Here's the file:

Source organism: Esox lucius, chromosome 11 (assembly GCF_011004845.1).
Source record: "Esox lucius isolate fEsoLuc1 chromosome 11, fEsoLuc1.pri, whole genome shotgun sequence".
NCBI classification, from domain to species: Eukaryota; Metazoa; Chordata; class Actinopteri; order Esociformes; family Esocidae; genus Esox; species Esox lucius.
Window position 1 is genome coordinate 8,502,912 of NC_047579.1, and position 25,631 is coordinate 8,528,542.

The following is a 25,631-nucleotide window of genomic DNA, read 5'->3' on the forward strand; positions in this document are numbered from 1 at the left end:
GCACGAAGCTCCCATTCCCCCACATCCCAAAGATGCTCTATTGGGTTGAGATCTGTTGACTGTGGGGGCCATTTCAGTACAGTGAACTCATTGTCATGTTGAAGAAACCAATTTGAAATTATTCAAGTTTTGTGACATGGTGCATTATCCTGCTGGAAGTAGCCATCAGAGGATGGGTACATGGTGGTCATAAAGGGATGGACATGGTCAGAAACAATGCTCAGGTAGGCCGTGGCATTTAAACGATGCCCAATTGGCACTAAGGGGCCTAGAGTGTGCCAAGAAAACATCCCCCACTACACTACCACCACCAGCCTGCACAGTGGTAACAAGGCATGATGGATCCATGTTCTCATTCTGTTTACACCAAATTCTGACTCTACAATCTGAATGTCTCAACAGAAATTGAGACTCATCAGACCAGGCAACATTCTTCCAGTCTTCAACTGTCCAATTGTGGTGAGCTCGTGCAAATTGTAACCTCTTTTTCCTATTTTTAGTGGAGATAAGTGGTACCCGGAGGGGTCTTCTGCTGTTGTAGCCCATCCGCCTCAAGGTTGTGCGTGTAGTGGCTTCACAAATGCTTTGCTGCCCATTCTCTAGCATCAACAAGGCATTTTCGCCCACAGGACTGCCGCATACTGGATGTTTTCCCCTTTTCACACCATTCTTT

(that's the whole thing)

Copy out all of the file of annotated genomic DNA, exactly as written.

Source organism: Esox lucius, chromosome 11 (assembly GCF_011004845.1).
Source record: "Esox lucius isolate fEsoLuc1 chromosome 11, fEsoLuc1.pri, whole genome shotgun sequence".
NCBI classification, from domain to species: Eukaryota; Metazoa; Chordata; class Actinopteri; order Esociformes; family Esocidae; genus Esox; species Esox lucius.
Window position 1 is genome coordinate 8,502,912 of NC_047579.1, and position 25,631 is coordinate 8,528,542.

The following is a 25,631-nucleotide window of genomic DNA, read 5'->3' on the forward strand; positions in this document are numbered from 1 at the left end:
GCACGAAGCTCCCATTCCCCCACATCCCAAAGATGCTCTATTGGGTTGAGATCTGTTGACTGTGGGGGCCATTTCAGTACAGTGAACTCATTGTCATGTTGAAGAAACCAATTTGAAATTATTCAAGTTTTGTGACATGGTGCATTATCCTGCTGGAAGTAGCCATCAGAGGATGGGTACATGGTGGTCATAAAGGGATGGACATGGTCAGAAACAATGCTCAGGTAGGCCGTGGCATTTAAACGATGCCCAATTGGCACTAAGGGGCCTAGAGTGTGCCAAGAAAACATCCCCCACTACACTACCACCACCAGCCTGCACAGTGGTAACAAGGCATGATGGATCCATGTTCTCATTCTGTTTACACCAAATTCTGACTCTACAATCTGAATGTCTCAACAGAAATTGAGACTCATCAGACCAGGCAACATTCTTCCAGTCTTCAACTGTCCAATTGTGGTGAGCTCGTGCAAATTGTAACCTCTTTTTCCTATTTTTAGTGGAGATAAGTGGTACCCGGAGGGGTCTTCTGCTGTTGTAGCCCATCCGCCTCAAGGTTGTGCGTGTAGTGGCTTCACAAATGCTTTGCTGCCCATTCTCTAGCATCAACAAGGCATTTTCGCCCACAGGACTGCCGCATACTGGATGTTTTCCCCTTTTCACACCATTCTTT